Adopting Guiding Principles on extreme poverty places human rights at the centre of post-2015 development agenda

Press release 24 September 2012

On 27th September, the UN Human Rights Council is set to adopt by consensus Guiding Principles on Extreme Poverty and Human Rights [1]. Through its adoption, member states of the Human Rights Council will affirm that eradicating extreme poverty is not only a moral duty but also a legal obligation under existing international human rights law.

Their adoption is timely, given the inaugural meeting of the UN Secretary-General’s High-Level Panel of Eminent Persons on the Post-2015 Development Agenda. It is imperative that the High-Level Panel draw on tools such as the Guiding Principles to ensure their recommendations regarding the vision and shape of a Post-2015 development agenda lead to the full realization of human rights for all.

The objective of the Guiding Principles is to provide guidance on how to apply human rights standards in efforts to combat poverty. They are intended as a tool for designing and implementing poverty reduction and eradication policies, and as a guide to how to respect, protect and fulfill the rights of persons living in extreme poverty in all areas of public policy. They are global in scope, recognizing that extreme poverty is a phenomenon which affects all countries.

ATD Fourth World initially called on the United Nations to consider extreme poverty itself as a violation of human rights in 1982, collecting 300,000 signatures that were delivered to the then Secretary-General. With the support of leading human rights experts, committed governments, and other human rights NGOs, this eventually led to the Human Rights Council’s predecessor body deciding that a rights-based approach to the fight against poverty would be a powerful tool in the eradication of extreme poverty. The Council then mandated the Special rapporteur on Extreme Poverty and Human Rights, Magdalena Sepúlveda, to finalize the Guiding Principles for their adoption during the current Council session.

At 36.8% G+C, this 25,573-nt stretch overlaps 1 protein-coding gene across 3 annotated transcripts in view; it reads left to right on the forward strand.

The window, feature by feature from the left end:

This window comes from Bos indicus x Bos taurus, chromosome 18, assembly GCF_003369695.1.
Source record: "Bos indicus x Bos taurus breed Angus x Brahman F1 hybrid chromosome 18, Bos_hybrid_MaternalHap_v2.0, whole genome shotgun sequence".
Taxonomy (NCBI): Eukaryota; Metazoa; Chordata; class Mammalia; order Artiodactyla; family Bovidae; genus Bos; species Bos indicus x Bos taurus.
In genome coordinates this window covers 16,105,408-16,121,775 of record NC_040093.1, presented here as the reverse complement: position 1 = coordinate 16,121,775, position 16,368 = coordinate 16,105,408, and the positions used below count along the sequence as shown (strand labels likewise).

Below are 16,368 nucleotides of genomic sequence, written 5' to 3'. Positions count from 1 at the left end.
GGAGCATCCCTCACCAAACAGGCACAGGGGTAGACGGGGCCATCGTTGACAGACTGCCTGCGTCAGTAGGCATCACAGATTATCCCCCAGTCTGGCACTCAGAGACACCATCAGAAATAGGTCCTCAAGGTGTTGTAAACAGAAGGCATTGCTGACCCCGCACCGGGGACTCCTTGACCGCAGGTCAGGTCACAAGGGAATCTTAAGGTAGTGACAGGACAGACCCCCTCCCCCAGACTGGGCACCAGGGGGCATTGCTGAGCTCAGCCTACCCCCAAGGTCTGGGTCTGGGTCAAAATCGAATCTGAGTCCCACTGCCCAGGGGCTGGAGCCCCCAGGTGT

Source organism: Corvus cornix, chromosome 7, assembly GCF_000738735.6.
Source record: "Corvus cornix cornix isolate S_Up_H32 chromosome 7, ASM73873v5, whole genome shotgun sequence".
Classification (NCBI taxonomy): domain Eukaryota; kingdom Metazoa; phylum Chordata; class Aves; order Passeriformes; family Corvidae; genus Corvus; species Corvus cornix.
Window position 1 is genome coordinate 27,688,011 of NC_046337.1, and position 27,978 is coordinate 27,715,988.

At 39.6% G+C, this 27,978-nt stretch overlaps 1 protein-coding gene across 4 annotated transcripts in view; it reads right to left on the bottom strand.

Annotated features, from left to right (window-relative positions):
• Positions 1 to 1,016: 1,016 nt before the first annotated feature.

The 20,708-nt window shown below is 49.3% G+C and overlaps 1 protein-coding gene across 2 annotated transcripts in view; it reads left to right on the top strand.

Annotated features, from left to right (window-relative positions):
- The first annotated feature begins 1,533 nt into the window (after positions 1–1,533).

Through its long-term grassroots presence and action alongside the most marginalized populations, ATD Fourth World has understood that the first step in moving out of poverty and exclusion is when people can effectively claim their rights. The Guiding Principles draw on existing international agreed human rights norms and principles that States have already signed up to, such as the Universal Declaration on Human Rights or the International Convention on the Rights of the Child. Yet too often an implementation gap exists between countries signing up to guaranteeing a right – to health, education or participation in decisionmaking – and their effective realization by their most marginalized citizens. The consequence of this is evident, for example, in efforts to achieve the MDGs falling short for many millions of the poorest people.

Commenting on their imminent adoption, Matt Davies, head of international policy and advocacy at ATD Fourth World said, “With these Guiding Principles on Extreme Poverty and Human Rights, we have a tool which identifies the obstacles people in extreme poverty face in benefiting from anti-poverty policies and services, and importantly, guidelines on how to address this situation. We call on those directly involved in discussions on developing the post-2015 agenda, including the High Level Panel, to draw on the content of these Guiding Principles to develop recommendations that will ensure nobody is left behind by the successor framework to the MDGs.

Press contact: Jo-Lind Roberts:

For more information on the Guiding Principles on Extreme Poverty and Human Rights see http://www.atdfourthworld. org/Moving-towards-the-adoption-of.html

[1] The full text is available at http://www.ohchr.org/Documents/HRBodies/HRCouncil/RegularSession/Session21/A-HRC-21-39_en.pdf